that is good enough for now. Three of our students are writing their day skipper theory exams next week, they passed their practical with flying colours. One of those students will go on to do his senior instructor course in Mossel Bay on the 16. We are preparing for greatness, it takes time if it’s going to last forever. We have an Archangel watching over us now, we cannot fail.

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The Commodores Envoys And the Archangel

The Commodores Envoys And the Archangel

The Commodores Envoys And the Archangel

RCYC ACADEMY REPORT – by Lindani Mchunu

After the deal was concluded in November 2017, it was a race against the tide to get the boat ready to sail from Gordons Bay to
RCYC. A sleeping giant was being woken up, an old guard was being brought back to life. 1984, that’s the date written on the head sail,
1yr shy of my own age. A boat heaped in sailing history, a boat sailed by the best to ever do it. How on earth do you inherit that?
You acknowledge the past and fully embrace the future. Archangel will be the academy’s new offshore vessel and is about to embark on new adventures. Joe Heywood our academy chairman is a practical man, roll your sleeves up and let’s get our hands dirty kind of fellow. So it came as no surprise when our commodore requested we fetch the boat from Gordons bay to RCYC, he would be leading the charge. The 31
of January 2018, our window opened, we had a spring tide with a super moon. The wind was howling, a good constant 30kts when we arrived in Gordons Bay, the plan was to motor out of the marina and moor the boat in harbour Island. Everyone in the marina was not sure we could get the boat out even with a spring tide the keel was 2.2m and the tide was 1.89. We rigged the boat and prepared to head out. It was myself, Joe and Colin. I was down below monitoring the engine. Hot and loud, that’s the engine room. Full power ahead that was the consensus, the boat just glided out of the entrance and off we were to harbour island. After years of being stationary Archangel was on her way out at sea, where she belongs. She is an old boat, forgotten by time, yet here she was about to become a part of the future, this boat sums up a lot of our objectives, we hope to bring to life that which has been forgotten, we hope to chart a new course with old ideals. Our resolve is resolute, to quote from an instructor who is teaching our up and coming skippers. ‘’These past two weeks I have seen hunger, hunger for learning. I have seen a kind of commitment that means three students getting up at 4.30 in the morning to catch 3 taxis and a train in order to get to class 2 hours early so that they can leave in time to catch two different trains to get to False Bay to sail in Wed evening races before going home to do a whole load of homework.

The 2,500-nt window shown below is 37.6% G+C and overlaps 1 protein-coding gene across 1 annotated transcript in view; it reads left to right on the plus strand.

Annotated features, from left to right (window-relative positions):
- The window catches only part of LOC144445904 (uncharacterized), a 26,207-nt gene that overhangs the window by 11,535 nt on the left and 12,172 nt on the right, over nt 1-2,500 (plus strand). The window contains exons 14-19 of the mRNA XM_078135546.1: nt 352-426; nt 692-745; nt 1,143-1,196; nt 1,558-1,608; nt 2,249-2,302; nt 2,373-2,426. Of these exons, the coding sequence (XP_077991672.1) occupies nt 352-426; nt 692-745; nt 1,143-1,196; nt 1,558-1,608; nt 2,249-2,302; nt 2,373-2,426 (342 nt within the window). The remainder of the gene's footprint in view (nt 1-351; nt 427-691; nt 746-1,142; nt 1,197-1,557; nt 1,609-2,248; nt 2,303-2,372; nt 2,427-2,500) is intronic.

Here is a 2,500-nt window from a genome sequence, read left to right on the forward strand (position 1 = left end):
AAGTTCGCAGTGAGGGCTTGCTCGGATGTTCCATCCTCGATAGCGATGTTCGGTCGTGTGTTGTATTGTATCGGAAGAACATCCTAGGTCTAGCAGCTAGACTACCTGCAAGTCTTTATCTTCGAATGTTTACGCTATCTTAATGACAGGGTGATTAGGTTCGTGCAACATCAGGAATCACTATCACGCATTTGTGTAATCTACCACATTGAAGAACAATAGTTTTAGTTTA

In the past two weeks, these guys have never rocked up late.’’ Ours is a difficult task we are trying to marry the old with the new. To bridge what has been forgotten, with what is yet to come. I know as members you might not be fully aware of everything we are doing, you might not see us on the water as much as you would like, yet I say to you, we are here in the trenches getting ready for battle. Soon you will see what we have been up to. This coming weekend or the next, we are going to sail Archangel with our newly qualified  skippers and their beloved instructor, other academy kids will be on board, and we will bring her home.